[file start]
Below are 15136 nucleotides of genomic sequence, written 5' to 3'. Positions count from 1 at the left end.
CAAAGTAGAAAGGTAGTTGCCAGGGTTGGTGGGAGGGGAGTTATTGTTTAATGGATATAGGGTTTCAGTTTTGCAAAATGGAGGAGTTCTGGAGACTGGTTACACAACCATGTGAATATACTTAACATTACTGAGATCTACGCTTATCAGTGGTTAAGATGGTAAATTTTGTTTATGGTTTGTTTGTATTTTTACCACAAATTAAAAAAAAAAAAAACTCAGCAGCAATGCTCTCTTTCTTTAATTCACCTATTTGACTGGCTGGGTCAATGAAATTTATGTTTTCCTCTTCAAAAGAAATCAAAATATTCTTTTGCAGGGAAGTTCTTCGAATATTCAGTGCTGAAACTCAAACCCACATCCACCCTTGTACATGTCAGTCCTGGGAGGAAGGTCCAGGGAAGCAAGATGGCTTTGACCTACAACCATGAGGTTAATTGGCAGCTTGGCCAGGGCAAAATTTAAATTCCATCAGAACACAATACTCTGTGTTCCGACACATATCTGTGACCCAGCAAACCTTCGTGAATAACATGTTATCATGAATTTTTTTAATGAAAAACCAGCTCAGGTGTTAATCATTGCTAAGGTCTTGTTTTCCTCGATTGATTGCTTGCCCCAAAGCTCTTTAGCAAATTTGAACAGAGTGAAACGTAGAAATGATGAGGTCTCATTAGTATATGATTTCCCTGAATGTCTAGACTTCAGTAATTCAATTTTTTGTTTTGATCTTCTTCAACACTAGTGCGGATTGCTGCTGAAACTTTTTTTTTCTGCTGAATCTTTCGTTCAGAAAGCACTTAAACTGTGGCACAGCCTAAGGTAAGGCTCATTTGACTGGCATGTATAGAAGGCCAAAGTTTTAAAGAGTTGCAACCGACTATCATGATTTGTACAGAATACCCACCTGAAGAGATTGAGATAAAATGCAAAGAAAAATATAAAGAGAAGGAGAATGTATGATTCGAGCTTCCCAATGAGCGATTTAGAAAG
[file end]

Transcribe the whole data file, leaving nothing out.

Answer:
Below are 15136 nucleotides of genomic sequence, written 5' to 3'. Positions count from 1 at the left end.
CAAAGTAGAAAGGTAGTTGCCAGGGTTGGTGGGAGGGGAGTTATTGTTTAATGGATATAGGGTTTCAGTTTTGCAAAATGGAGGAGTTCTGGAGACTGGTTACACAACCATGTGAATATACTTAACATTACTGAGATCTACGCTTATCAGTGGTTAAGATGGTAAATTTTGTTTATGGTTTGTTTGTATTTTTACCACAAATTAAAAAAAAAAAAAACTCAGCAGCAATGCTCTCTTTCTTTAATTCACCTATTTGACTGGCTGGGTCAATGAAATTTATGTTTTCCTCTTCAAAAGAAATCAAAATATTCTTTTGCAGGGAAGTTCTTCGAATATTCAGTGCTGAAACTCAAACCCACATCCACCCTTGTACATGTCAGTCCTGGGAGGAAGGTCCAGGGAAGCAAGATGGCTTTGACCTACAACCATGAGGTTAATTGGCAGCTTGGCCAGGGCAAAATTTAAATTCCATCAGAACACAATACTCTGTGTTCCGACACATATCTGTGACCCAGCAAACCTTCGTGAATAACATGTTATCATGAATTTTTTTAATGAAAAACCAGCTCAGGTGTTAATCATTGCTAAGGTCTTGTTTTCCTCGATTGATTGCTTGCCCCAAAGCTCTTTAGCAAATTTGAACAGAGTGAAACGTAGAAATGATGAGGTCTCATTAGTATATGATTTCCCTGAATGTCTAGACTTCAGTAATTCAATTTTTTGTTTTGATCTTCTTCAACACTAGTGCGGATTGCTGCTGAAACTTTTTTTTTCTGCTGAATCTTTCGTTCAGAAAGCACTTAAACTGTGGCACAGCCTAAGGTAAGGCTCATTTGACTGGCATGTATAGAAGGCCAAAGTTTTAAAGAGTTGCAACCGACTATCATGATTTGTACAGAATACCCACCTGAAGAGATTGAGATAAAATGCAAAGAAAAATATAAAGAGAAGGAGAATGTATGATTCGAGCTTCCCAATGAGCGATTTAGAAAG